I've been avoiding Starbucks for some time now. I used to be a bit of an addict, spending way too much money sucking down venti non-fat iced caramel macchiatos at the slightest provocation. But I'm married to an (extreme) coffee-snob, and pretty soon the lure of truly good coffee got ahold of me. (Seriously, a very recent roasting combined with fresh grinding and proper brewing techniques makes all the difference in the world. I had no idea. But it's amazing.) Starbucks just has no idea how to make a decent cup of actual coffee without drowning it in sugar, cream, and syrup. But even then, I still enjoyed the occasional frou-frou drink from the 'bucks until an unfortunate incident with an uber-dodgy creeper pushed me away forever. (Long story.) But now, after reading some alarming information, I've decided to start whole-heartedly boycotting Starbucks. And perhaps you should consider it too.
You see, Starbucks does not own a fleet of coffee-farming Oompa-Loompas that live in their factories and supply their products. Actual human coffee growers in places like Uganda do the dirty work. Salome Kafuluzi, who lives on a coffee farm with her thirteen children, says "We're broke. We're not happy. We're failing at everything. We can't buy essentials. We can't have meat, fish, [or] rice[...] We can't send the children to school." Because of a dangerous food-distribution bottleneck and a lack of subsistence options for farmers, farmers like these are literally earning 14 cents per kilo of raw coffee beans that they produce. At another step in the assembly line, one of the larger coffee exporters in Uganda is happy to be making a profit of $10 a ton, or 1 cent per kilo on what he exports. Farmers who are actually trying to increase their share of the final price of coffee are finding themselves facing the mighty opposition of the food industry. Ethiopian farmers recently applied to turn their signature coffee bean names - Sidamo, Harar, and Yirgacheffe - into trademarks, a move that might increase their share of the revenue by 25%. They were opposed almost instantly by Starbucks. Acting out of desperation and with a very limited number of ways to keep some food on their tables, these farmers are forced to keep churning out coffee beans to huge companies for an almost nonexistent profit. And too me, that's just not ok. I will not let my desire for a Christmassy peppermint mocha drive me to drop another enabling $5 into Starbucks' lap. They won't receive another dime from me.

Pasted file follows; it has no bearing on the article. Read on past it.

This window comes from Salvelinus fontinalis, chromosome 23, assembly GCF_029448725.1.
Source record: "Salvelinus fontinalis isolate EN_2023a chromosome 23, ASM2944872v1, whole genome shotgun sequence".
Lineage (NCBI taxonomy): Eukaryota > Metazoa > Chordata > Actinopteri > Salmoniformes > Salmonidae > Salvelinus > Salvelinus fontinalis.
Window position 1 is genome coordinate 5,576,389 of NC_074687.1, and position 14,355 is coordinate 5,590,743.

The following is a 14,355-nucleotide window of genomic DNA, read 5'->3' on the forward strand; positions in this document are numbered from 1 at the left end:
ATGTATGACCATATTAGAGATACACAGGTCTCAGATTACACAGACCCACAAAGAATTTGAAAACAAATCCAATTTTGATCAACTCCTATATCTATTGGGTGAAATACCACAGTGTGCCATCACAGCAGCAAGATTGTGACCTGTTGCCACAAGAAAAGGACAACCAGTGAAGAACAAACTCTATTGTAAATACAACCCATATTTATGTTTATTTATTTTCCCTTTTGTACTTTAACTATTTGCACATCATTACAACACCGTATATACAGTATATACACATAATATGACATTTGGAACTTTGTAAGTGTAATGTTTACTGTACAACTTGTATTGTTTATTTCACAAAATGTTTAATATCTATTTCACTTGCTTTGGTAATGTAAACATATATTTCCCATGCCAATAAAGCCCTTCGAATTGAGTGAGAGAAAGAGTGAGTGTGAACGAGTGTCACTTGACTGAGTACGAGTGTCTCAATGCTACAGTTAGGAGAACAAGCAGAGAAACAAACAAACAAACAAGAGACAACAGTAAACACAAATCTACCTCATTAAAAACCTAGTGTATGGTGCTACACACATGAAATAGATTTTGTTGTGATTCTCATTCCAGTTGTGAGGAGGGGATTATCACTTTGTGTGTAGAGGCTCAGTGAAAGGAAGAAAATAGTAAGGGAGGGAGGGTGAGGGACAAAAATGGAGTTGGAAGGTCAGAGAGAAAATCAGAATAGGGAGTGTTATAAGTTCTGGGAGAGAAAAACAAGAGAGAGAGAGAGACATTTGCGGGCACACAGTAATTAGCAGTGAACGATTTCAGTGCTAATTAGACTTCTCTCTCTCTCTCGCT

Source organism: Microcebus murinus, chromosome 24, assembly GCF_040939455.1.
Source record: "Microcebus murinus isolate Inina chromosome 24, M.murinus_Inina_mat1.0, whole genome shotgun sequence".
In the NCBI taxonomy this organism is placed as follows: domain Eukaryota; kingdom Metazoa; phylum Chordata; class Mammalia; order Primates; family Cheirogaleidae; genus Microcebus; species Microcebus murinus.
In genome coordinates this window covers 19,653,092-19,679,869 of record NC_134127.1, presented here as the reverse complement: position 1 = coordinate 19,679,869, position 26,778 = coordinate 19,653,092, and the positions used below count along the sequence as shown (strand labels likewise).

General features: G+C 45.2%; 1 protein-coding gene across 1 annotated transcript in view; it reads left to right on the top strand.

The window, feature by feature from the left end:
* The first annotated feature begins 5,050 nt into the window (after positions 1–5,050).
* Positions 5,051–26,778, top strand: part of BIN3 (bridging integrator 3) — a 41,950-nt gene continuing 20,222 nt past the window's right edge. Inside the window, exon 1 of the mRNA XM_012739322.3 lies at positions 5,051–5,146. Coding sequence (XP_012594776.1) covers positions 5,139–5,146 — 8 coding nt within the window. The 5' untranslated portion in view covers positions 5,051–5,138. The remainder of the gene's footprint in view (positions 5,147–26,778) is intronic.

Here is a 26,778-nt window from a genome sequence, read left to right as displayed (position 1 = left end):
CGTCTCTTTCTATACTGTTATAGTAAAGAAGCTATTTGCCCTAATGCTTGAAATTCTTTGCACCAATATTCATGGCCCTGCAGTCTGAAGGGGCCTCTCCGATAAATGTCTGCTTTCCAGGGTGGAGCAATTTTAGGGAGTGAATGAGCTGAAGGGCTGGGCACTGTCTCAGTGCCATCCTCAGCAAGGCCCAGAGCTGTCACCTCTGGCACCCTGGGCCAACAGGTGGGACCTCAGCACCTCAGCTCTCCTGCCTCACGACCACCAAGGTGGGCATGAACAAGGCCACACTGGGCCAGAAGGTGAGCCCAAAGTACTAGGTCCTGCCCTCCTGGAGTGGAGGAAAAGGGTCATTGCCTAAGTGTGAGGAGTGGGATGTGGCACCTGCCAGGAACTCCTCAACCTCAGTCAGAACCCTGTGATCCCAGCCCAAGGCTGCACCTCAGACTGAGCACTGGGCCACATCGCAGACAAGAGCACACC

So what can you do? Start by chuckin' the 'bucks. Seek out fair-trade coffee products, which means that the people who are growing those beans are being compensated fairly for their labor and products. Visit your local independent coffee shop and ask them questions about where and how their beans are grown. Do they support ethical coffee? If you live in the Columbia area, Peace Love and Rocky Roast is a great option (and right up the road from Starbucks!), and they make a darn tasty cuppa joe. When you buy coffee to brew at home, choose fair-trade. Locally, Indah Coffee Co. sells some of the tastiest beans around at the All Local Farmer's Market. There are delicious, ethical options that you can feel good about investing in all around you if you look for them.
I'm not trying to get all hippy-crunchy-granola on you, but I do think that we need to think before we vote with our dollars on the purchases we make everyday. What are your thoughts?
(All statistics from "Stuffed and Starved: The Hidden Battle for the World Food System" by Raj Patel)